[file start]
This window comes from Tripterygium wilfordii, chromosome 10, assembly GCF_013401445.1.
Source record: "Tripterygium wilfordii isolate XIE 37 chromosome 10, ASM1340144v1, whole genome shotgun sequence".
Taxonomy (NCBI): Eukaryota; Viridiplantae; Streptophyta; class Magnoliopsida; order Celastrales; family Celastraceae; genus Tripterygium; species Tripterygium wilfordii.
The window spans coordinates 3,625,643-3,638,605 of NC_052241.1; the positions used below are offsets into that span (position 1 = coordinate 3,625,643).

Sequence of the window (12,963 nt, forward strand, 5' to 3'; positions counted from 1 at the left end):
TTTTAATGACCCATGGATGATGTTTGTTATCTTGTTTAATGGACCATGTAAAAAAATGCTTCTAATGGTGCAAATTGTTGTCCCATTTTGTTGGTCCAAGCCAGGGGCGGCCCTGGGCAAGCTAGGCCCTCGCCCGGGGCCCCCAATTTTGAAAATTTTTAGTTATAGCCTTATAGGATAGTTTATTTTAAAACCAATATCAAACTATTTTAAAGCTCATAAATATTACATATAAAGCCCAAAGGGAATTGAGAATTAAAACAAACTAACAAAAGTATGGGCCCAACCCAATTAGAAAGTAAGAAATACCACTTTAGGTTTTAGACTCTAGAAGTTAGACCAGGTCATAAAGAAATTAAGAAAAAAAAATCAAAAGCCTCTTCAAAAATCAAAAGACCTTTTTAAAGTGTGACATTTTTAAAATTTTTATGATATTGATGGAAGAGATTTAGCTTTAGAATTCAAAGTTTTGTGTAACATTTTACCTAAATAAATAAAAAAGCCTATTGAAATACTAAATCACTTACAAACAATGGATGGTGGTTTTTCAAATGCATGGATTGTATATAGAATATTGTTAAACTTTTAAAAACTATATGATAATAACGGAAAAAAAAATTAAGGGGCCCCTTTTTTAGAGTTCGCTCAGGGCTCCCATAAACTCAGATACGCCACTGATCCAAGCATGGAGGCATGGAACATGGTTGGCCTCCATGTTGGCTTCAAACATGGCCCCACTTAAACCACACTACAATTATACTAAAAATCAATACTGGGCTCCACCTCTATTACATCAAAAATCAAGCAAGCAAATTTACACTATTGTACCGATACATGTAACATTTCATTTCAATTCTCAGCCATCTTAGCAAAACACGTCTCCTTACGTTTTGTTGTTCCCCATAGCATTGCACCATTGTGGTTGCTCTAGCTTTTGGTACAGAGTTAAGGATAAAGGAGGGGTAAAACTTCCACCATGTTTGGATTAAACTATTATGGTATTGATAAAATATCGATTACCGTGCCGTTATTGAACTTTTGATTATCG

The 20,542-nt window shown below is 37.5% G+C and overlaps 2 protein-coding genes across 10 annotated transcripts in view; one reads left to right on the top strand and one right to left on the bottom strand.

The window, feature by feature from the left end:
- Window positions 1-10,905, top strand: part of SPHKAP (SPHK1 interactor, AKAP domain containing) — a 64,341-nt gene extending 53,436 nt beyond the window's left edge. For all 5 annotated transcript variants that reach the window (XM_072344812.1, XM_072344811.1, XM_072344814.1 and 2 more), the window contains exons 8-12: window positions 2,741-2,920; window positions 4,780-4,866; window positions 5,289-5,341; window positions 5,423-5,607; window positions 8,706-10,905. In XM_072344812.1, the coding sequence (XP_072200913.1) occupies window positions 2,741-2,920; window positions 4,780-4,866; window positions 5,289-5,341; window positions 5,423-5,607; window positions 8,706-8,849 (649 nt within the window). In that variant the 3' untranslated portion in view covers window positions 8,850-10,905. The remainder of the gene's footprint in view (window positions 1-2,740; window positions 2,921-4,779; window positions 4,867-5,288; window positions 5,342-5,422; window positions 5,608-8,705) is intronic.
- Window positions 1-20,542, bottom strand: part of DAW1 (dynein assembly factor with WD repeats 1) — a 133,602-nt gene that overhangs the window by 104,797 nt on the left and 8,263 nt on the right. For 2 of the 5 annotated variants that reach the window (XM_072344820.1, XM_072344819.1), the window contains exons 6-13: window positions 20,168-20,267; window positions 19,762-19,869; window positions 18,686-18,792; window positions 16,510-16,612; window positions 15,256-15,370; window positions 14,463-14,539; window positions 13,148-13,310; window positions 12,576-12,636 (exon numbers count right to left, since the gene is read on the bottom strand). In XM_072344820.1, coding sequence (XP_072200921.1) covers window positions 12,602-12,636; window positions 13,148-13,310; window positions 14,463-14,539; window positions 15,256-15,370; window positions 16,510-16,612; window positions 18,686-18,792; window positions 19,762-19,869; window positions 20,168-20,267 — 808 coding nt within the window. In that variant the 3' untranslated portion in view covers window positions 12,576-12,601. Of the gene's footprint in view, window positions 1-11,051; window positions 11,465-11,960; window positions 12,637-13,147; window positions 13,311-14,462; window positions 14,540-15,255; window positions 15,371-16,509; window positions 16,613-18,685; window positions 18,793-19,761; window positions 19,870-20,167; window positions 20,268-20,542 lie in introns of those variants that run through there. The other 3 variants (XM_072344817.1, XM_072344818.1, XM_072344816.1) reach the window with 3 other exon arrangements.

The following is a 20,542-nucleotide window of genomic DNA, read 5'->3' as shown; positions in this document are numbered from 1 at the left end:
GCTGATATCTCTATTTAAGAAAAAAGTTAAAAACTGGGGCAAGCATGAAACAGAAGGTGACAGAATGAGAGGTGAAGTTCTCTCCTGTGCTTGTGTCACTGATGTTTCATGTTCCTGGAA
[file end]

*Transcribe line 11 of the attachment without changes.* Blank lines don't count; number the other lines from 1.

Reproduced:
The following is a 20,542-nucleotide window of genomic DNA, read 5'->3' as shown; positions in this document are numbered from 1 at the left end: